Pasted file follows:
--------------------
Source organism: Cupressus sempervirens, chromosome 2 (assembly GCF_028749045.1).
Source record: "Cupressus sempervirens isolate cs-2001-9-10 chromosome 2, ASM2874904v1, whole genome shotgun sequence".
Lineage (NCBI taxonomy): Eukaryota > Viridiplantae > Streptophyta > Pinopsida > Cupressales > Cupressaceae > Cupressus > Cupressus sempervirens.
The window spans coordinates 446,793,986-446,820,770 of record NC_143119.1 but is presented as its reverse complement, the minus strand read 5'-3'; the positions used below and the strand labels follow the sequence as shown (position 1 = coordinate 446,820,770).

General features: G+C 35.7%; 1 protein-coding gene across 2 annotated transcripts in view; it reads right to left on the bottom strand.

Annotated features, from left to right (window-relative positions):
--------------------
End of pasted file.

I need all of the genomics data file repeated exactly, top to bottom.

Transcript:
Source organism: Cupressus sempervirens, chromosome 2 (assembly GCF_028749045.1).
Source record: "Cupressus sempervirens isolate cs-2001-9-10 chromosome 2, ASM2874904v1, whole genome shotgun sequence".
Lineage (NCBI taxonomy): Eukaryota > Viridiplantae > Streptophyta > Pinopsida > Cupressales > Cupressaceae > Cupressus > Cupressus sempervirens.
The window spans coordinates 446,793,986-446,820,770 of record NC_143119.1 but is presented as its reverse complement, the minus strand read 5'-3'; the positions used below and the strand labels follow the sequence as shown (position 1 = coordinate 446,820,770).

General features: G+C 35.7%; 1 protein-coding gene across 2 annotated transcripts in view; it reads right to left on the bottom strand.

Annotated features, from left to right (window-relative positions):